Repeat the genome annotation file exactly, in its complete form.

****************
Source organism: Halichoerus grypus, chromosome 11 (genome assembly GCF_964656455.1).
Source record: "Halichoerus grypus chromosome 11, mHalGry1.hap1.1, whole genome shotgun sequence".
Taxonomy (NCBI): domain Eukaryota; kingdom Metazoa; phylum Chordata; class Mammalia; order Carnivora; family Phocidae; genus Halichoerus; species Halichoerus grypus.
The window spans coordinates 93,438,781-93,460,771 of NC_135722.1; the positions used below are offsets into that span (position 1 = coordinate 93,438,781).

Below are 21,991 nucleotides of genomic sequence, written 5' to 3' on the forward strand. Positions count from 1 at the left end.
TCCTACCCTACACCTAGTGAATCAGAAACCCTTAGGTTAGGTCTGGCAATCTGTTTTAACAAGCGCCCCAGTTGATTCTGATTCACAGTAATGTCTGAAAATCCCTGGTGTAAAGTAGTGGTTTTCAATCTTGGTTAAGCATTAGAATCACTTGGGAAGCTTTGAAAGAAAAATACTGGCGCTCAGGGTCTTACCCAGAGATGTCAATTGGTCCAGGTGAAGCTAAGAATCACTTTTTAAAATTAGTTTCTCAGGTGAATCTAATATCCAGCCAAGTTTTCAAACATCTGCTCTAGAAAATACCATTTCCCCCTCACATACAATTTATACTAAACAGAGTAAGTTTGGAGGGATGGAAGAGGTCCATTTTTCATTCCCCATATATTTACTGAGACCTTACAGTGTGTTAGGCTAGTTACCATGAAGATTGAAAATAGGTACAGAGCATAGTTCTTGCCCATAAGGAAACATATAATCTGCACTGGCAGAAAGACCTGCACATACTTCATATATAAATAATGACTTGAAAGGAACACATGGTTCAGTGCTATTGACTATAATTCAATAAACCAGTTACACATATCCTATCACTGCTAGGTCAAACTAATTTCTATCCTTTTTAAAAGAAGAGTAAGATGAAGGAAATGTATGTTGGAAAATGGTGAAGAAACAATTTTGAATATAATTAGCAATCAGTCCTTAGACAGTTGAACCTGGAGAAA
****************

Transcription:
Source organism: Halichoerus grypus, chromosome 11 (genome assembly GCF_964656455.1).
Source record: "Halichoerus grypus chromosome 11, mHalGry1.hap1.1, whole genome shotgun sequence".
Taxonomy (NCBI): domain Eukaryota; kingdom Metazoa; phylum Chordata; class Mammalia; order Carnivora; family Phocidae; genus Halichoerus; species Halichoerus grypus.
The window spans coordinates 93,438,781-93,460,771 of NC_135722.1; the positions used below are offsets into that span (position 1 = coordinate 93,438,781).

Below are 21,991 nucleotides of genomic sequence, written 5' to 3' on the forward strand. Positions count from 1 at the left end.
TCCTACCCTACACCTAGTGAATCAGAAACCCTTAGGTTAGGTCTGGCAATCTGTTTTAACAAGCGCCCCAGTTGATTCTGATTCACAGTAATGTCTGAAAATCCCTGGTGTAAAGTAGTGGTTTTCAATCTTGGTTAAGCATTAGAATCACTTGGGAAGCTTTGAAAGAAAAATACTGGCGCTCAGGGTCTTACCCAGAGATGTCAATTGGTCCAGGTGAAGCTAAGAATCACTTTTTAAAATTAGTTTCTCAGGTGAATCTAATATCCAGCCAAGTTTTCAAACATCTGCTCTAGAAAATACCATTTCCCCCTCACATACAATTTATACTAAACAGAGTAAGTTTGGAGGGATGGAAGAGGTCCATTTTTCATTCCCCATATATTTACTGAGACCTTACAGTGTGTTAGGCTAGTTACCATGAAGATTGAAAATAGGTACAGAGCATAGTTCTTGCCCATAAGGAAACATATAATCTGCACTGGCAGAAAGACCTGCACATACTTCATATATAAATAATGACTTGAAAGGAACACATGGTTCAGTGCTATTGACTATAATTCAATAAACCAGTTACACATATCCTATCACTGCTAGGTCAAACTAATTTCTATCCTTTTTAAAAGAAGAGTAAGATGAAGGAAATGTATGTTGGAAAATGGTGAAGAAACAATTTTGAATATAATTAGCAATCAGTCCTTAGACAGTTGAACCTGGAGAAA